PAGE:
- Terrific range of features
- Excellent pictures
- Stylish, intuitive operating system
- Sound suffers at loud volumes
- Viera Cast needs an update
- Expensive Skype camera
Review Price free/subscription
Panasonic’s Blu-ray juggernaut thunders on with yet another 3D-capable system from its extensive range. This time it’s a 2.1-channel affair that takes the blueprint laid down by the SC-BTT262 and throws in a load of extra features for around £70 extra.
One of the biggest differences is the design of the stereo speakers. Whereas the BTT262’s are one-way with a single full-range driver, the BTT362’s are a two-way design with a tweeter and midrange driver, which could make a real difference to performance. The speaker cones use Panasonic’s Anti-Distortion design, which gives them an uneven thickness towards the back that’s supposed to suppress resonance.
The external design is also different – for starters, they’re taller, the lines are curvier and the tabletop stands are circular as opposed to square. However, they share the BTT262’s lustrous gloss-black finish.
Another difference is the subwoofer, which is downward firing as opposed to the BTT262’s side-firing model.
This system also uses an identical-looking Blu-ray receiver to the BTT262. At 38mm high, it’s a slim unit, not much bigger than one of Panasonic’s latest Blu-ray players, with a stylish black finish. The fascia is kept nice and clean with a flap that drops down to reveal the disc tray, a USB port, SD card slot and a couple of playback controls.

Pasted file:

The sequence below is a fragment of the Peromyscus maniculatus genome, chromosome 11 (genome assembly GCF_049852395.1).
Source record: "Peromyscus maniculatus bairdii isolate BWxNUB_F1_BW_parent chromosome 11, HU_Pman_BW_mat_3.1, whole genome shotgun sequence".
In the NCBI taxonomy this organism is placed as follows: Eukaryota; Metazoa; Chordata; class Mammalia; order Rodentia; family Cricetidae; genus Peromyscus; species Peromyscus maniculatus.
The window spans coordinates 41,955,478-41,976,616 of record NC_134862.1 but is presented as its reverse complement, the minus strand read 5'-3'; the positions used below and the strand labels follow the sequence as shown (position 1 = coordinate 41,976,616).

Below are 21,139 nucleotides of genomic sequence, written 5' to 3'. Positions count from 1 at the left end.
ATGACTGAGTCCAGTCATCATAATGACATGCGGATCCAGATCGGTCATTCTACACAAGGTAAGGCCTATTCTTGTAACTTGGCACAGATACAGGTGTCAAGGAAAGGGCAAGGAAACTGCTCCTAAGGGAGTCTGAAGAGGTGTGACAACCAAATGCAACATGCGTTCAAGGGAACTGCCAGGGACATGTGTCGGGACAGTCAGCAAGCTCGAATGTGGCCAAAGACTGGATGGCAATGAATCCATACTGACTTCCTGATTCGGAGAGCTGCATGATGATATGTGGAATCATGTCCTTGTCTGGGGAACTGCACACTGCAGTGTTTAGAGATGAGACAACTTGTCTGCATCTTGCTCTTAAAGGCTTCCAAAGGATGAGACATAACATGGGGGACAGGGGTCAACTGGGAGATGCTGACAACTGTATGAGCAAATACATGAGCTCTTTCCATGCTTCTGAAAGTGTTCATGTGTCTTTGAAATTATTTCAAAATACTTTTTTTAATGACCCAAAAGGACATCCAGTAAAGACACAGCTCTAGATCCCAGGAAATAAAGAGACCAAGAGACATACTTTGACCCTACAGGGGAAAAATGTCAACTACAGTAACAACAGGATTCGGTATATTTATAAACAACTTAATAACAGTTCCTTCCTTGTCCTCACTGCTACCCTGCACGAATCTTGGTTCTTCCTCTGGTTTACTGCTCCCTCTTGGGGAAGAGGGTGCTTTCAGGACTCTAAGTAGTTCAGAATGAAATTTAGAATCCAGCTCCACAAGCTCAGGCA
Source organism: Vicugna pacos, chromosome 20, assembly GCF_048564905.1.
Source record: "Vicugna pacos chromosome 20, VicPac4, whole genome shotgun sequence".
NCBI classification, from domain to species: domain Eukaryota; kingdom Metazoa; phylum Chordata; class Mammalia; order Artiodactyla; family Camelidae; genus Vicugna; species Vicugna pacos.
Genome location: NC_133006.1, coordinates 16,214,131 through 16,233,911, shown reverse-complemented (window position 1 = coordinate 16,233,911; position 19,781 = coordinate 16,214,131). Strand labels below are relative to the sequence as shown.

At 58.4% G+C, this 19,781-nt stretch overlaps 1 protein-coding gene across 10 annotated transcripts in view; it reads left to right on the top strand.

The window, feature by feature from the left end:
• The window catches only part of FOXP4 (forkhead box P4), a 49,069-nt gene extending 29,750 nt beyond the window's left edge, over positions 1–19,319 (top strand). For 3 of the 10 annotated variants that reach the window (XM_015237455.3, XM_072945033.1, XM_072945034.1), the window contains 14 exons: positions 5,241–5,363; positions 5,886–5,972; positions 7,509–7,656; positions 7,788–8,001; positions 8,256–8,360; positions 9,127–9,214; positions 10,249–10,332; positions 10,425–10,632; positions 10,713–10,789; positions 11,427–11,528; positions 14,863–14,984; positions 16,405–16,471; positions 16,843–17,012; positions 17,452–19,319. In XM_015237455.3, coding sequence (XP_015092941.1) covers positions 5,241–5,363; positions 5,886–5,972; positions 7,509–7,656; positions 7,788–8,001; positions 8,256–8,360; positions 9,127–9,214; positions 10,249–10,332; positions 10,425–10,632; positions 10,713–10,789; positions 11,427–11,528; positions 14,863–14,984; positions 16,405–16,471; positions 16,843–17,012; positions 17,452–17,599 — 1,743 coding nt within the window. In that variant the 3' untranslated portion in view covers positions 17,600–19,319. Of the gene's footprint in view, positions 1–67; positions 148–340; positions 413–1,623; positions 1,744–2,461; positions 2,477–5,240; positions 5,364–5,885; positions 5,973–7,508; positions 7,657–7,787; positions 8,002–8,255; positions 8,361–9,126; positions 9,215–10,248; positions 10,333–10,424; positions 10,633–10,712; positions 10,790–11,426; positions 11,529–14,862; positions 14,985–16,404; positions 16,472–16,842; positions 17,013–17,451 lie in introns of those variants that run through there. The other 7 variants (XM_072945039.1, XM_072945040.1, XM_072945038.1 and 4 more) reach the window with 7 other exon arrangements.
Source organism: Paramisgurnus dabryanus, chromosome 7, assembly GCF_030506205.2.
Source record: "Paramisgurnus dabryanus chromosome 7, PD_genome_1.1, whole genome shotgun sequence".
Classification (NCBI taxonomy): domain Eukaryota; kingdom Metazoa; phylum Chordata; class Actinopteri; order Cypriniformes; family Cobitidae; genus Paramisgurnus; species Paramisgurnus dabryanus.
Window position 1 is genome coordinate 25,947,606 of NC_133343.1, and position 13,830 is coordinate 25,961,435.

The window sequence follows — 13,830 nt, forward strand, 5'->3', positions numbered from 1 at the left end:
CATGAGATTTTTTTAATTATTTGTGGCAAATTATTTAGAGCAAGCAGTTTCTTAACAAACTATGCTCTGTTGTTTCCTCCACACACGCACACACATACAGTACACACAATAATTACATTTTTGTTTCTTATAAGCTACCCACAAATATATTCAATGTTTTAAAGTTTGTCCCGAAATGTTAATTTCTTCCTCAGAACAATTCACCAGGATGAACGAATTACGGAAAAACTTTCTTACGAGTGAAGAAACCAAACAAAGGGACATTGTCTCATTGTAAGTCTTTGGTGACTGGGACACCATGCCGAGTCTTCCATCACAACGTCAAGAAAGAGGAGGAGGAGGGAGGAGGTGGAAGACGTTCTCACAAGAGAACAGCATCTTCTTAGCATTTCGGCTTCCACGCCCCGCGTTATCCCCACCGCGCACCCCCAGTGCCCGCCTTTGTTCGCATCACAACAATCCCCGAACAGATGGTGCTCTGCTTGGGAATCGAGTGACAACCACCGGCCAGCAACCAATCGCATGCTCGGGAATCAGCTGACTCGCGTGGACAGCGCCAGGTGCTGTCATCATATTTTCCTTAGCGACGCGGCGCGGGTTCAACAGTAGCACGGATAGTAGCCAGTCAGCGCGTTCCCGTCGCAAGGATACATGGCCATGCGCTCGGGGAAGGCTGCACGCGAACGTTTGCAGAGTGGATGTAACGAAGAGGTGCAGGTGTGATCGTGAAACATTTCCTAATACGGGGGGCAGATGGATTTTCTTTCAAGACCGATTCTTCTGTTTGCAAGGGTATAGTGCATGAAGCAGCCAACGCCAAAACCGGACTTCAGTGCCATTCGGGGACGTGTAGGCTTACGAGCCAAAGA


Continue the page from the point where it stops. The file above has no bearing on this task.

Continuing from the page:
But the most alluring feature on the fascia is a pop-out drawer that houses the built-in iPod/iPhone dock. This, along with the ability to play various multimedia formats from USB devices and SD cards, makes the SC-BTT362 a terrific all-round entertainment hub.
On the back of the main unit is an excellent array of sockets. The HDMI v1.4 output zaps 3D pictures to your TV and supports ARC (Audio Return Channel), while the two HDMI inputs (not found on the BTT262) turn the system into a switchbox, passing external sources to a single input on your TV even when the unit is in standby. This Standby Pass Through function (yes, it has a name) isn’t a headline grabber, but could actually save you a lot of hassle.
You also get optical digital and analogue stereo inputs, composite video output, an Ethernet terminal and a second USB port for the Skype camera (see next page).